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Before starting this Milk Chocolate Easter Fishes and Shells recipe, organise the necessary ingredients for the tempering process. Make sure you are using chocolate couverture for this recipe. Chocolate blocks from the supermarket, even high-quality for baking, will not provide good results.
I'm using chocolate couverture pistoles for this recipe. Melt the chocolate in the microwave, working in periods of 1 minute. Make sure you don't melt the chocolate for too long so it doesn't burn. Stir the chocolate during every interval until melted completely. If you're using chocolate block, cut into chunks beforehand.
Stir the melted chocolate with a rubber spatula. At this stage, the temperature should be between 40 and 45°C maximum. The use of a laser thermometer is recommended for this operation.
Wait until the temperature goes down to 35°C. To speed things up, transfer the chocolate from one bowl to the other.
The temperature is gradually cooling down (38.2°C in the picture).
Combine well with a rubber spatula until cooled down to the desired temperature. Try to combine constantly.
The temperature is now at 35.4°C.
Add Mycryo cocoa butter (1% of the total weight of chocolate). We need 4 grams for this recipe. Sift the powder through a fine sieve.
Combine the Mycryo cocoa butter carefully with a rubber spatula and incorporate to the warm chocolate.
Continue stirring while monitoring the temperature. Milk chocolate needs to cool down to 28°C.
You will notice the temperature is slowly cooling down...
... and eventually the desired 28°C. The process and temperatures are exactly the same for white chocolate. The difference with dark chocolate is the final temperature (31°C instead of 28°C).
Filling the mould: Prepare all the necessary elements.
Transfer the tempered chocolate into a piping bag.
Fill the cavities of the mould of your choice. I'm using the chocolate mould with assorted Easter shapes. The cavities are not deep at all, so we're making solid chocolates here.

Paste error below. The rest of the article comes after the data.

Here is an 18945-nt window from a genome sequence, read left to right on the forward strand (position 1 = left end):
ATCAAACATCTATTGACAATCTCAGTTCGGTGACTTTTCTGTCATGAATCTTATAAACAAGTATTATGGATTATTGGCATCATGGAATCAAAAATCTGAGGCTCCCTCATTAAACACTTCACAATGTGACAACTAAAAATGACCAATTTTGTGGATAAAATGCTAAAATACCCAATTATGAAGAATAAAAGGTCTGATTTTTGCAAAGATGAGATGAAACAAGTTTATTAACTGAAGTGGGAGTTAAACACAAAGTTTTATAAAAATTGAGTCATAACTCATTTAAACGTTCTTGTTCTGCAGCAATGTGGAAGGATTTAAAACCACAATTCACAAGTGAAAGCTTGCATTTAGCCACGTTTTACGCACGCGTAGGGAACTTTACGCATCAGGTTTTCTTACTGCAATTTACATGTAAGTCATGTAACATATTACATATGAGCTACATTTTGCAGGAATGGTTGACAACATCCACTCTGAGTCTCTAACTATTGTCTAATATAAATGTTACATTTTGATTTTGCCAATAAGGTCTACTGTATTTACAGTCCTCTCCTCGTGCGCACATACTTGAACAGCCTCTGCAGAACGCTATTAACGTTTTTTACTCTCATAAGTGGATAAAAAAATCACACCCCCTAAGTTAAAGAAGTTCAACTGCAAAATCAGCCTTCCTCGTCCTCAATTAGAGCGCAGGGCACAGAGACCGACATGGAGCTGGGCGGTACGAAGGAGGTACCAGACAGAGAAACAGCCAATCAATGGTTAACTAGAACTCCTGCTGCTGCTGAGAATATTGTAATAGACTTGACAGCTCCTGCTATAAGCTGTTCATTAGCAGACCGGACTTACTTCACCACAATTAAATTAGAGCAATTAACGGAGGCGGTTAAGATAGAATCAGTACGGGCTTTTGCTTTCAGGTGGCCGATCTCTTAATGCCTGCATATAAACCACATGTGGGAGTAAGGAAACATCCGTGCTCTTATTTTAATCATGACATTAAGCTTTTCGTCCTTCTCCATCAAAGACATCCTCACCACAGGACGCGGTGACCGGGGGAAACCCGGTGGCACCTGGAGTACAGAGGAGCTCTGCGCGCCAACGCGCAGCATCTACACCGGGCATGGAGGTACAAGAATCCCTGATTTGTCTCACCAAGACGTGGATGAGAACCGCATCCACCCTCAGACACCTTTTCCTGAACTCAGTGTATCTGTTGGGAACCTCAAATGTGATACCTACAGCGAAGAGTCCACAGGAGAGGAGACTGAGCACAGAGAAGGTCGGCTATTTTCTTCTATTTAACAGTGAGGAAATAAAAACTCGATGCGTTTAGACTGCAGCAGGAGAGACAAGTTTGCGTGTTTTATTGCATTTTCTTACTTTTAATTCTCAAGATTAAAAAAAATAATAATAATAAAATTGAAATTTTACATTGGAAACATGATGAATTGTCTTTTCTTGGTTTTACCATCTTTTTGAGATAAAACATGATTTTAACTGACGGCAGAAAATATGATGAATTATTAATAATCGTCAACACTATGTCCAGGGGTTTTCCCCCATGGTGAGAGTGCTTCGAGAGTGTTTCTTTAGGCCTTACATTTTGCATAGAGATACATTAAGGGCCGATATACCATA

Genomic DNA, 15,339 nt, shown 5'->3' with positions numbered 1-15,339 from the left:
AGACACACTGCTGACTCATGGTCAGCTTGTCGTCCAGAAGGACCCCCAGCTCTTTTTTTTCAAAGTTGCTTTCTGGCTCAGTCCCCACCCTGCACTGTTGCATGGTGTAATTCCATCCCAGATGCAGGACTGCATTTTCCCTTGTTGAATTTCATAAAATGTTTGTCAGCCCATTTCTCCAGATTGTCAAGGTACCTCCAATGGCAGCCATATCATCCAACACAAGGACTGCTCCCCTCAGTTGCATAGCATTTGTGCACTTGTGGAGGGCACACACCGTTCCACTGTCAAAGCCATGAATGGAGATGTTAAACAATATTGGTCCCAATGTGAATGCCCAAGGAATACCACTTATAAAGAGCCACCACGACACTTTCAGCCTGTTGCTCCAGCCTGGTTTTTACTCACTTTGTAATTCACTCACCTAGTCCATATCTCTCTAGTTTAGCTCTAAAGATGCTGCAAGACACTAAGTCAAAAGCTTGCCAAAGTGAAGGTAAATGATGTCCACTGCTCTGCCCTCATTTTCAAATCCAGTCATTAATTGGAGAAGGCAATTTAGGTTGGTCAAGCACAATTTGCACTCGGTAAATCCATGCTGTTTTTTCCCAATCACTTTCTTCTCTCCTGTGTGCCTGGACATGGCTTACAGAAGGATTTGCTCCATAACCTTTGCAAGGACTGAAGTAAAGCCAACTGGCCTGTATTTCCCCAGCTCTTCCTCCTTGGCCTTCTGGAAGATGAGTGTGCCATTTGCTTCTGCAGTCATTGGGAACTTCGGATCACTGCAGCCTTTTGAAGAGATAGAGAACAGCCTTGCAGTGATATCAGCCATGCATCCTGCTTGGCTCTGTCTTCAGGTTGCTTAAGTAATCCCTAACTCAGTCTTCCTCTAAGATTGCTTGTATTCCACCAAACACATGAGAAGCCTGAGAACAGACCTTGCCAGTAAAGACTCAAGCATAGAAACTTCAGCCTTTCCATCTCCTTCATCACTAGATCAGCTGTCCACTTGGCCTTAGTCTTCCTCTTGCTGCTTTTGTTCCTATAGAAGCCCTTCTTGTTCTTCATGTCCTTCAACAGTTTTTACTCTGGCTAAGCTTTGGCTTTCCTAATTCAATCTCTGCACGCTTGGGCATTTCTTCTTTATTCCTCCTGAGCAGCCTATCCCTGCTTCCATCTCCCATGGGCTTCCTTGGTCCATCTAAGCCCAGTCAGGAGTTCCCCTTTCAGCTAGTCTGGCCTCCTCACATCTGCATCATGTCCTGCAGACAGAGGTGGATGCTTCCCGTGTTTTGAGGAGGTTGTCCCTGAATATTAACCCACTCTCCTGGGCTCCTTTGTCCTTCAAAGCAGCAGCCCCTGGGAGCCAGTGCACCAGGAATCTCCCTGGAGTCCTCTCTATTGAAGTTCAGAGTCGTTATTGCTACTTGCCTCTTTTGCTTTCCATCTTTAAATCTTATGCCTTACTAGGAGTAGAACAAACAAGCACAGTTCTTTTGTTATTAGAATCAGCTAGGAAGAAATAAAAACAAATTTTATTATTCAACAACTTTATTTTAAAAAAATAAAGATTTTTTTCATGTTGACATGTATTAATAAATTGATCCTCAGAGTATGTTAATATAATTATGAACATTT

Fill the cavities up to the top...
... even overflowing a little.
Using the handle of a chocolate spatula, tap on the sides of the mould to remove air bubbles. This will prevent the formation of air bubbles on the surface of the chocolates.
Place the mould on a sheet of greaseproof paper.
Arrange a polyethylene sheet on the surface of the mould.
Using the chocolate spatula, scrape the surface of the plastic sheet to even the chocolate.
The plastic sheet will stick to the chocolate...
... ensuring there are no air bubbles.
Leave to crystallize, either at room temperature (cool room)...
... or in the fridge for 20 minutes.
When the chocolate is fully crystallized, remove the polyethylene sheet.
Flip the mould on your kitchen worktop. On peut apercevoir par transparence, qu'à certains endroits les chocolats sont partiellement décollés.
Detach the chocolates from the mould. Some chocolates should come off really easily. Slightly twist the mould or tap it on the workbench to detach the chocolate still in the cavities.
Collect the chocolates into a container. If the chocolate has been tempered properly, the chocolates should come off easily. The tempering operation is the key to the success of this recipe. The colour should be homogeneous and the finish should be glossy. Poorly tempered chocolate often comes with white marks on the surface and is almost impossible to release from the mould.